I saw your tweet about the storytelling compiled over eight hours of interviews. Can you tell me more about that process?
I jokingly almost wanted to call it The Last Interview, but I knew the actual interview voice was going to be edited out, so it wouldn’t be apparent that it was an interview. But you know, that was basically the process. We started in June , and it was probably four days of interviews, a couple of hours every day with me and Brenna from Rolling Stone just going through and talking. She would ask questions and I’d tell stories, and then there’d be a day break before the next interview. And during that day break, I’d get into recording songs.
Were there any songs you recorded for the audiobook that didn’t make the final cut?
There were, yeah. I was way over ambitious with that because the format is kind of pretty decided: It’s eight songs and then the talking in between, the words part in between. But originally going into it, I was like, well, how do you pick eight songs? So I recorded more than necessary. It felt interesting too in that Against Me! does have a catalog, and there was the tendency to just do the hits, pick the most popular songs off each record and record those. But I didn’t really want to do that. There were some songs where I just felt like I wanted to approach them now, even if it was for selfish reasons, like wanting to talk to the original recording or just knowing that live we had played it a different way the past couple of years.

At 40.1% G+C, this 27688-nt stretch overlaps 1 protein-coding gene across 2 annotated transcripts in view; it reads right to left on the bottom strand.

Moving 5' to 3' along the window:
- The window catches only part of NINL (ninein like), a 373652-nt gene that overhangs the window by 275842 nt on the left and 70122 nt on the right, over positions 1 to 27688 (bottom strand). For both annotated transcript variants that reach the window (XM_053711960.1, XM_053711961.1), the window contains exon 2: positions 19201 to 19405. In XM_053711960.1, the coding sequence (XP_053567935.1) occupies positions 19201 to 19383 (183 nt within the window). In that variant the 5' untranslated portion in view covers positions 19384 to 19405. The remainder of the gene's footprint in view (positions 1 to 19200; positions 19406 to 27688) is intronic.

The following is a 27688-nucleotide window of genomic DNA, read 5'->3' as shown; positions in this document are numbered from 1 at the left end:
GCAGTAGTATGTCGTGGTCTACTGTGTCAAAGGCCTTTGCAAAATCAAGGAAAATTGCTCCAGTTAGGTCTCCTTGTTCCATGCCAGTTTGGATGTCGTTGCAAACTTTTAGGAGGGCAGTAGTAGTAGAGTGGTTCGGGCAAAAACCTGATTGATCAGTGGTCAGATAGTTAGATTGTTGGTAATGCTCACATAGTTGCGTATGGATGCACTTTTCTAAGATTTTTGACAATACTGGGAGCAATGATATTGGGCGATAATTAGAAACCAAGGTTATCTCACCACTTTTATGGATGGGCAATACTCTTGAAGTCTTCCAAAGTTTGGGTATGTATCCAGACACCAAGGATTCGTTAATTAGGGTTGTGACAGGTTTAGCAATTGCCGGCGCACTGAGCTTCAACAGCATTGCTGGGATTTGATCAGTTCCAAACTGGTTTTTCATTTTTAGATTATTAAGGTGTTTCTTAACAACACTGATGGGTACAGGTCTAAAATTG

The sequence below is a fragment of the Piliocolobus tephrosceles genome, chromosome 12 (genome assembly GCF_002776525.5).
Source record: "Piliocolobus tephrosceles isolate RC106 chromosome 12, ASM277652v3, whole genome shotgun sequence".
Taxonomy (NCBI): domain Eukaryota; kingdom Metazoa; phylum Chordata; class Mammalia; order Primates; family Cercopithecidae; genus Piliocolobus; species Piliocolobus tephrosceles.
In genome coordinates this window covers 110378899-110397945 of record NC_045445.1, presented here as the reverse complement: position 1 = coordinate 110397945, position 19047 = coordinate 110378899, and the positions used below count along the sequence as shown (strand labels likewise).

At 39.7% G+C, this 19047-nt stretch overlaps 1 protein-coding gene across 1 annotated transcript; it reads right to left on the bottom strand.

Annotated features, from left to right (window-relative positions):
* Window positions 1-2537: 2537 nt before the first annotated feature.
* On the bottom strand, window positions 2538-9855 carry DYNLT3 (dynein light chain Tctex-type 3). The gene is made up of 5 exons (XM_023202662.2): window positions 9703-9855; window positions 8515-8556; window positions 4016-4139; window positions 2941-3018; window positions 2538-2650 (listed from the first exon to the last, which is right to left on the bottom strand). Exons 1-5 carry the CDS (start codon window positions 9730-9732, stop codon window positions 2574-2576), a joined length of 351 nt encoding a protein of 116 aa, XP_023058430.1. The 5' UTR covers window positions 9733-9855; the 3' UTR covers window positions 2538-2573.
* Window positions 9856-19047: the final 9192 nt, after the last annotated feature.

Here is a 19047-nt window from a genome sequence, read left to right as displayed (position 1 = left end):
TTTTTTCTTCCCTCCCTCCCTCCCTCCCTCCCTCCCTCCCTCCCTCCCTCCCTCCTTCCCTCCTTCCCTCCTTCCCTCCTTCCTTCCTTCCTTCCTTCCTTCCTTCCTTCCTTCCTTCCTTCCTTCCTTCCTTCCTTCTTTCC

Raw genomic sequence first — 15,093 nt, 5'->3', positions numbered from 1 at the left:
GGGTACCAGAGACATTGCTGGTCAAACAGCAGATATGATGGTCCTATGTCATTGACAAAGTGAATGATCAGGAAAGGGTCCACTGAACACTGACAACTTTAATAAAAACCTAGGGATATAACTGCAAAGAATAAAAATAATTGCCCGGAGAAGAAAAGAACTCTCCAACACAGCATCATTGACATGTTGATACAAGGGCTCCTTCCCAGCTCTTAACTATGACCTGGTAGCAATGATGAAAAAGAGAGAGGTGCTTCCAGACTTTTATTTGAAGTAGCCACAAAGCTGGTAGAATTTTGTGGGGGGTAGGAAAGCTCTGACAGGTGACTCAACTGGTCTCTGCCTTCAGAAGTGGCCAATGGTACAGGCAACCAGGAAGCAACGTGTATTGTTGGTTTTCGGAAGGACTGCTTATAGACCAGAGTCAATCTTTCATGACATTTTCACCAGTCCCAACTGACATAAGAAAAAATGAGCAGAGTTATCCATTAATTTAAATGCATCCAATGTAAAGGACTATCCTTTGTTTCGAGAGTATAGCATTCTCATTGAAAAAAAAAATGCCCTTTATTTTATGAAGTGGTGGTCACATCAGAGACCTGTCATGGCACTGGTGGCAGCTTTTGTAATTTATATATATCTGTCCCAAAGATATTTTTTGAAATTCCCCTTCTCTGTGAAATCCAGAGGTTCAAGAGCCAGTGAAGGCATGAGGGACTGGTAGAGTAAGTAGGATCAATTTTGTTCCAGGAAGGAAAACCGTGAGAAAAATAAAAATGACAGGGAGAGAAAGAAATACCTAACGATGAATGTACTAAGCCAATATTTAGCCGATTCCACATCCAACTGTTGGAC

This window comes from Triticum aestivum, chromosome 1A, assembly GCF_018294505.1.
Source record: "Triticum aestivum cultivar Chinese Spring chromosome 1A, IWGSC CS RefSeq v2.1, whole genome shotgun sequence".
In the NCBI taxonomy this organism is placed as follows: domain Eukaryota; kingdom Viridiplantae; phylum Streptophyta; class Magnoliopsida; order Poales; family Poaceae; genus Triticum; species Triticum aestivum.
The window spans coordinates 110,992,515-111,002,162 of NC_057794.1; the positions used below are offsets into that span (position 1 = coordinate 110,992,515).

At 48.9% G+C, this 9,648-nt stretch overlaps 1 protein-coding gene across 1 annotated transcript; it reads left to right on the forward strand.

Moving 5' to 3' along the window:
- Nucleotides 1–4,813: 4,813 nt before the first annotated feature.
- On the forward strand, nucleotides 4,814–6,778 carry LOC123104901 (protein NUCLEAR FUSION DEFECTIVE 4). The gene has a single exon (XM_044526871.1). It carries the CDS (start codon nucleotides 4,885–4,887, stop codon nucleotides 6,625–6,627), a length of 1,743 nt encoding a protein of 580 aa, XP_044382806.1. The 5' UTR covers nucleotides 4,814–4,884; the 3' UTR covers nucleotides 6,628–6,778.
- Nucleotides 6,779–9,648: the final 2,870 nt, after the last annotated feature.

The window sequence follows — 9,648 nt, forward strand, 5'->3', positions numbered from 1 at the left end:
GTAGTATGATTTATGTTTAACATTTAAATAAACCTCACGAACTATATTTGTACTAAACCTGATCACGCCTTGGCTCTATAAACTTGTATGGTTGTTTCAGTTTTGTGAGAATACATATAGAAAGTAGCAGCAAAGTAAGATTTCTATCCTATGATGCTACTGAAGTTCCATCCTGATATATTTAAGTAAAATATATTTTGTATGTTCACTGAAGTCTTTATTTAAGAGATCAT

Something I found fascinating was how even before you came out publicly, your gender dysphoria came through in your songs. What is it about songwriting that allowed you to be so honest and vulnerable, even when you weren’t ready to be honest with yourself about your gender identity?
I guess it’s because the best songwriting happens when you don’t know what you’re doing. A lot of people will talk about that — if you’re hitting a block songwriting, just allow yourself to suck for the day. Allow yourself to write a bad song. It’s kind of similar where, at least for me, oftentimes if I sit down like, I’m going to write a very pointed song about this subject, it doesn’t work out as well as if I just sit down with a blank slate and start writing without knowing what I’m talking about. That’s oftentimes what’s hard about doing press immediately after releasing a record. You’re put to task to explain something that you don’t necessarily understand yourself.